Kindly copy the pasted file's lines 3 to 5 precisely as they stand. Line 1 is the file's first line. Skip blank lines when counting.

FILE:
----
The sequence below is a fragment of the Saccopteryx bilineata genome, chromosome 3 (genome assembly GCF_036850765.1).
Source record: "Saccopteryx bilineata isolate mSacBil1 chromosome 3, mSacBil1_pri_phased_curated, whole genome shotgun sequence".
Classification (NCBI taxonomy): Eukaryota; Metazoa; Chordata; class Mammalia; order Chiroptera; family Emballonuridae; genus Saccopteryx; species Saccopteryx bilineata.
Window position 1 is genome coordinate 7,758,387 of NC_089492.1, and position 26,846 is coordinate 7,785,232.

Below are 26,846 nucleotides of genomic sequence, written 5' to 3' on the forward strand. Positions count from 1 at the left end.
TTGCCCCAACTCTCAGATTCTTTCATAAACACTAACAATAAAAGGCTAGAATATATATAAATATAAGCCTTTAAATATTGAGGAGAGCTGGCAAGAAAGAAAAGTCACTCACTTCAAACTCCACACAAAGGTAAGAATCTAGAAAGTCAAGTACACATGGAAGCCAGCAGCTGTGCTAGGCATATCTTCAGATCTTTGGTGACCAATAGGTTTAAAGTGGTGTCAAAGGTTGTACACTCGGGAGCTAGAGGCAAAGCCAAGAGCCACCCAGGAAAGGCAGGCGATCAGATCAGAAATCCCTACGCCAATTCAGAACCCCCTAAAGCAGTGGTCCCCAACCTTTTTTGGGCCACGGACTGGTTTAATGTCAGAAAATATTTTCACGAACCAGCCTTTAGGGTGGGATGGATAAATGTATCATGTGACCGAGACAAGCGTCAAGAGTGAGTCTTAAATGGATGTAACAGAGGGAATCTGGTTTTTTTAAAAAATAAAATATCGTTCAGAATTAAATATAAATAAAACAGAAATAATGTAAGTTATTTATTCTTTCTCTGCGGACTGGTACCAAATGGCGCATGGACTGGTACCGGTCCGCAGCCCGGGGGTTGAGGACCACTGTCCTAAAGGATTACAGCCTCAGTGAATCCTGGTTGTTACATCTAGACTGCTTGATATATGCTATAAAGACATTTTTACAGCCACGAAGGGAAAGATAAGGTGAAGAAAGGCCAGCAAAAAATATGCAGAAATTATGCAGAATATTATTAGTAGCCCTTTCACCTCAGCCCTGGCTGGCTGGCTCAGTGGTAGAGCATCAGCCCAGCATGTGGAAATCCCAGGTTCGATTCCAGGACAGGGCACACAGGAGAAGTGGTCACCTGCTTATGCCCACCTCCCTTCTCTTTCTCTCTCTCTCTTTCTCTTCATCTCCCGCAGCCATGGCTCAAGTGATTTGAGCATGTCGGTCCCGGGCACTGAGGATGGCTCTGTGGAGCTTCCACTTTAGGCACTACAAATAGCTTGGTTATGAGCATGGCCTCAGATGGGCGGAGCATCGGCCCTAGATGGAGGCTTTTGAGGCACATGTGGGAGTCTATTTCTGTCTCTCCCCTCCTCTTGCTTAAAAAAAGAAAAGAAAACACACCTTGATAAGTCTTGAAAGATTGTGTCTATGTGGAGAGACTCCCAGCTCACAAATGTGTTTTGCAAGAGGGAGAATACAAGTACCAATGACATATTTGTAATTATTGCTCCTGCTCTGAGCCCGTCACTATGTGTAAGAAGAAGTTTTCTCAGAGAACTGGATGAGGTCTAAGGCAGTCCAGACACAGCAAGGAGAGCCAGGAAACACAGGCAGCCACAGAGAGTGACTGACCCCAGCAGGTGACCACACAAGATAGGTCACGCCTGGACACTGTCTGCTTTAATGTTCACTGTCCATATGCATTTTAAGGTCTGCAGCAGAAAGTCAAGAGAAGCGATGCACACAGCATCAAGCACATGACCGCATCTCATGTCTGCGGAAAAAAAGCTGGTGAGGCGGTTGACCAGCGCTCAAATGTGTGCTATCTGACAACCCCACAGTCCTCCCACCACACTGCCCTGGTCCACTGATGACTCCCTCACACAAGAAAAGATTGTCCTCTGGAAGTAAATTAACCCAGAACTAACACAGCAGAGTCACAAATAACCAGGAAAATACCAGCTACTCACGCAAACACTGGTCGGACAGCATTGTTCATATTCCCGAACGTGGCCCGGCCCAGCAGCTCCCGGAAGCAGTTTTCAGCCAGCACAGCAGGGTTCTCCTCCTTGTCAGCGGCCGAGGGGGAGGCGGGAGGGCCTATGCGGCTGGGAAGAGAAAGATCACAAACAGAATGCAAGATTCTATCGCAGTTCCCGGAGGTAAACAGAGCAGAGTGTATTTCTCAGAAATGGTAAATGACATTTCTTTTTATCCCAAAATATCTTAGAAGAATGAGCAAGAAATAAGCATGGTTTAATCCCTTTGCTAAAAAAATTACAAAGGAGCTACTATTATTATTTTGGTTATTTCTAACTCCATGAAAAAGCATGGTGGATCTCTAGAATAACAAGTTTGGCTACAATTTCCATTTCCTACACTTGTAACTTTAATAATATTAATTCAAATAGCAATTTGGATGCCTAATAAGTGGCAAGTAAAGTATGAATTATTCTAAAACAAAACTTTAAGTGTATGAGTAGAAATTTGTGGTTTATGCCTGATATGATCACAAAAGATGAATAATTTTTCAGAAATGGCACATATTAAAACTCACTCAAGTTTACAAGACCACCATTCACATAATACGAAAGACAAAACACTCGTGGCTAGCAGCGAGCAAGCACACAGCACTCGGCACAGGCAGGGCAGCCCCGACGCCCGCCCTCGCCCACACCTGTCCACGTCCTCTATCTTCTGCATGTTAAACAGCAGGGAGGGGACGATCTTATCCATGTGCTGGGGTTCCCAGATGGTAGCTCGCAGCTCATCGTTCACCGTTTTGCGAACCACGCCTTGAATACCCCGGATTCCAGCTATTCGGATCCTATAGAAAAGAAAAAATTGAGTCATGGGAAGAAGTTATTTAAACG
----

Classification (NCBI taxonomy): Eukaryota; Metazoa; Chordata; class Mammalia; order Chiroptera; family Emballonuridae; genus Saccopteryx; species Saccopteryx bilineata.
Window position 1 is genome coordinate 7,758,387 of NC_089492.1, and position 26,846 is coordinate 7,785,232.

Below are 26,846 nucleotides of genomic sequence, written 5' to 3' on the forward strand. Positions count from 1 at the left end.